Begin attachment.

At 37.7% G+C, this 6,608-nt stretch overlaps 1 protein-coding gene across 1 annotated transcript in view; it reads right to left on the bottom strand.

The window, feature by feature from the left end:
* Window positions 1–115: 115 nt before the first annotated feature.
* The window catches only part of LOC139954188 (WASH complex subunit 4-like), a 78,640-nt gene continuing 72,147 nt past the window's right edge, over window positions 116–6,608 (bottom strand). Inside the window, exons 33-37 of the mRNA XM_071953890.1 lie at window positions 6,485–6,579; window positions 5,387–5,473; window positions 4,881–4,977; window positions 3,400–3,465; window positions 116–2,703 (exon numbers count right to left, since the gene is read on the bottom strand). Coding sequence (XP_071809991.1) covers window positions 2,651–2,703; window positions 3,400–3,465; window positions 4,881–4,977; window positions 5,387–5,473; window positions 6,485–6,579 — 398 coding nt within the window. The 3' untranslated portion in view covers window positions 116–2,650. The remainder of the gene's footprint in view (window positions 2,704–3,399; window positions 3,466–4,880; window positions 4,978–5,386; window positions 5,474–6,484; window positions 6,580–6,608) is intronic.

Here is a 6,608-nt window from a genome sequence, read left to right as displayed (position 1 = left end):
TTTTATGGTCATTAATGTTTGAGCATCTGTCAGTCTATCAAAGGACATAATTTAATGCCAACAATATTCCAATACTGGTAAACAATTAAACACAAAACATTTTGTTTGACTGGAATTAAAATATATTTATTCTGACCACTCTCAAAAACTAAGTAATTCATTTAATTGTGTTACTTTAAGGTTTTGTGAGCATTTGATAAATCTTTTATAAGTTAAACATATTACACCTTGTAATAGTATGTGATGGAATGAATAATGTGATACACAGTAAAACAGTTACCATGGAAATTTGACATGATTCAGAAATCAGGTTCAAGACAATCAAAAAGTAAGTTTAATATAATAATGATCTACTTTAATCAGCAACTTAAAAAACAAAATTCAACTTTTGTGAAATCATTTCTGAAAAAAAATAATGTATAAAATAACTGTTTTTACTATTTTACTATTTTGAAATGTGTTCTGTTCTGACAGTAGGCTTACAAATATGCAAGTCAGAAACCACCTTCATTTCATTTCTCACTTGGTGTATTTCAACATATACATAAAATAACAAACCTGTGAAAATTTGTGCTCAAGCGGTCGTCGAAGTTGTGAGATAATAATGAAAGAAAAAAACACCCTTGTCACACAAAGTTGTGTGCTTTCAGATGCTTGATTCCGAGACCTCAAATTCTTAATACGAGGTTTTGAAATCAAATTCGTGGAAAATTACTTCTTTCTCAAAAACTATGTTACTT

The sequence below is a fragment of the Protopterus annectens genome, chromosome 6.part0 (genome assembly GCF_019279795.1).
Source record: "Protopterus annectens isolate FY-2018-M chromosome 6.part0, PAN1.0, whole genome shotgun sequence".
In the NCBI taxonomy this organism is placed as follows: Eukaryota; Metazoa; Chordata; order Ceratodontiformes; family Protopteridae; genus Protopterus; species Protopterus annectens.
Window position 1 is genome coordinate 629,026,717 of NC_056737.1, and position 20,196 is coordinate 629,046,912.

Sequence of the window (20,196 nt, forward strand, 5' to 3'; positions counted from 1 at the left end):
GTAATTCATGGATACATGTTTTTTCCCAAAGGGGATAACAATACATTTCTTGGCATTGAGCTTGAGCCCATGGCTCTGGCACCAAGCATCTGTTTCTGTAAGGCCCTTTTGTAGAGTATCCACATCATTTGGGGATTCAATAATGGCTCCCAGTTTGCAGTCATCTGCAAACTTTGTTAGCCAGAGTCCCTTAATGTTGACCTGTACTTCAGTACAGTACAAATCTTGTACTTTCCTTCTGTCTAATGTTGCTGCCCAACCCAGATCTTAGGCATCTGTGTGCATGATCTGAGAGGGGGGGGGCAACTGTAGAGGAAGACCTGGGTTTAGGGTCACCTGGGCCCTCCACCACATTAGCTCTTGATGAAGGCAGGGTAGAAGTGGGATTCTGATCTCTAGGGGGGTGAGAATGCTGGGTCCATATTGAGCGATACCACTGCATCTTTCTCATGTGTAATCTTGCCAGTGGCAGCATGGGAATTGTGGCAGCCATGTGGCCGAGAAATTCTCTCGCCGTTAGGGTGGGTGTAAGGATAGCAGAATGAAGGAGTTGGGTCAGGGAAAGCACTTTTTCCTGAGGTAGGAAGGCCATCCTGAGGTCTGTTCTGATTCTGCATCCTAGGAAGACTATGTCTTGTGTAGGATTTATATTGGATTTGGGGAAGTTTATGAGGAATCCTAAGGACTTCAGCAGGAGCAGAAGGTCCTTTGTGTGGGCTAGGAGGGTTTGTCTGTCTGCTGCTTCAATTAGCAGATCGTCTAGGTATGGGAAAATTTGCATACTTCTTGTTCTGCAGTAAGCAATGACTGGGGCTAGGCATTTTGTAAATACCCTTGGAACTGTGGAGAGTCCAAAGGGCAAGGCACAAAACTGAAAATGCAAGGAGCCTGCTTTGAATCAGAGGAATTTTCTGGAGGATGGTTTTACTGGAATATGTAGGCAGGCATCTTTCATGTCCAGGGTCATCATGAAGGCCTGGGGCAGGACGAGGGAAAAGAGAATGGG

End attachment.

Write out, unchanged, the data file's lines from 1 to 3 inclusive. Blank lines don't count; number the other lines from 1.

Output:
At 37.7% G+C, this 6,608-nt stretch overlaps 1 protein-coding gene across 1 annotated transcript in view; it reads right to left on the bottom strand.

The window, feature by feature from the left end:
* Window positions 1–115: 115 nt before the first annotated feature.